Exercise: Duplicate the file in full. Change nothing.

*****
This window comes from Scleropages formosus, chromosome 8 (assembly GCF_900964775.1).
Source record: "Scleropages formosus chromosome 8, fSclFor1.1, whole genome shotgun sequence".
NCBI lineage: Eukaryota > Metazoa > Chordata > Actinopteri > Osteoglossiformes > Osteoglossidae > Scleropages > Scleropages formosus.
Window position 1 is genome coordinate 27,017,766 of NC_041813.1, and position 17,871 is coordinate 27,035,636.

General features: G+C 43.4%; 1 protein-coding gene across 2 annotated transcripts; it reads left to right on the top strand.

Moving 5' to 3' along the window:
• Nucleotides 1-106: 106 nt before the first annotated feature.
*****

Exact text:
This window comes from Scleropages formosus, chromosome 8 (assembly GCF_900964775.1).
Source record: "Scleropages formosus chromosome 8, fSclFor1.1, whole genome shotgun sequence".
NCBI lineage: Eukaryota > Metazoa > Chordata > Actinopteri > Osteoglossiformes > Osteoglossidae > Scleropages > Scleropages formosus.
Window position 1 is genome coordinate 27,017,766 of NC_041813.1, and position 17,871 is coordinate 27,035,636.

General features: G+C 43.4%; 1 protein-coding gene across 2 annotated transcripts; it reads left to right on the top strand.

Moving 5' to 3' along the window:
• Nucleotides 1-106: 106 nt before the first annotated feature.